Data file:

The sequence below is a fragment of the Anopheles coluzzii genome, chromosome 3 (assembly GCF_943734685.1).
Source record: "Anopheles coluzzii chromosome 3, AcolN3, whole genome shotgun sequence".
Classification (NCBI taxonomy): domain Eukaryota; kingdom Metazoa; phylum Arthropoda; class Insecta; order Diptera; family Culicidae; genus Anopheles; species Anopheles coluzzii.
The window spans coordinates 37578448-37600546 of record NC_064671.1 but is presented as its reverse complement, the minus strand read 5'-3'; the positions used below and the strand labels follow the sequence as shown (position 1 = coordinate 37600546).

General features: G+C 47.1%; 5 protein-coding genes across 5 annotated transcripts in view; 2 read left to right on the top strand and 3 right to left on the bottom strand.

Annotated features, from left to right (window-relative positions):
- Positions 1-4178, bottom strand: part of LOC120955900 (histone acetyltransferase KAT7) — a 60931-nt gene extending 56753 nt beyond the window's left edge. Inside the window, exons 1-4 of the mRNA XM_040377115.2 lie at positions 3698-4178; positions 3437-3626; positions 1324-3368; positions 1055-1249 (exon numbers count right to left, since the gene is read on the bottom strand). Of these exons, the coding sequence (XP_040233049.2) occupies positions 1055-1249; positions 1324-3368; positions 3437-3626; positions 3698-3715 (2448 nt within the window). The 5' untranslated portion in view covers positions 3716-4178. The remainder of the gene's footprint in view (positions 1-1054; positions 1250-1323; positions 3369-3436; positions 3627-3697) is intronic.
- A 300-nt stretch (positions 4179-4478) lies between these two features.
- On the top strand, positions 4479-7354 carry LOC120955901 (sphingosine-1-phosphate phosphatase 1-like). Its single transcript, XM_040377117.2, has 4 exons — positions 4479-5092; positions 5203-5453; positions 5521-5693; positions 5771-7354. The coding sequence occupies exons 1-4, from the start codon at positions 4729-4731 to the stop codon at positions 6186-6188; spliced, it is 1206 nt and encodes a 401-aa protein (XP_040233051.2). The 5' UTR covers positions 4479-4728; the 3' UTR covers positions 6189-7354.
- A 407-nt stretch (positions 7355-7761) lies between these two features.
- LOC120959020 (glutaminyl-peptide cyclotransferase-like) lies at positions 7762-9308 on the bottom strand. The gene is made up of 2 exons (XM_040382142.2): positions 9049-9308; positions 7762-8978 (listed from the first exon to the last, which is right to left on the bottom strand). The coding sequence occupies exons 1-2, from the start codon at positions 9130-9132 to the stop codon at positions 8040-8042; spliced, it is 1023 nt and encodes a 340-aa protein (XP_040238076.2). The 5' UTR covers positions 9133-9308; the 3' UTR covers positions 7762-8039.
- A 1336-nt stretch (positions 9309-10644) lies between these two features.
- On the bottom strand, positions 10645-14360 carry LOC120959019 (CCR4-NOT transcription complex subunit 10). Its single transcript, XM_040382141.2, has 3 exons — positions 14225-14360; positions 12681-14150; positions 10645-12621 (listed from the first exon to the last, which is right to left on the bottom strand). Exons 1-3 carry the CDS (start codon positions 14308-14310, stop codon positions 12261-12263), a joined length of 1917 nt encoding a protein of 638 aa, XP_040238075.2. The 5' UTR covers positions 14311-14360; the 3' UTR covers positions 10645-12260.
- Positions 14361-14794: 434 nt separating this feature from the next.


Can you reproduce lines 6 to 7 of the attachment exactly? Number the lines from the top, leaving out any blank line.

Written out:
Annotated features, from left to right (window-relative positions):
- Positions 1-4178, bottom strand: part of LOC120955900 (histone acetyltransferase KAT7) — a 60931-nt gene extending 56753 nt beyond the window's left edge. Inside the window, exons 1-4 of the mRNA XM_040377115.2 lie at positions 3698-4178; positions 3437-3626; positions 1324-3368; positions 1055-1249 (exon numbers count right to left, since the gene is read on the bottom strand). Of these exons, the coding sequence (XP_040233049.2) occupies positions 1055-1249; positions 1324-3368; positions 3437-3626; positions 3698-3715 (2448 nt within the window). The 5' untranslated portion in view covers positions 3716-4178. The remainder of the gene's footprint in view (positions 1-1054; positions 1250-1323; positions 3369-3436; positions 3627-3697) is intronic.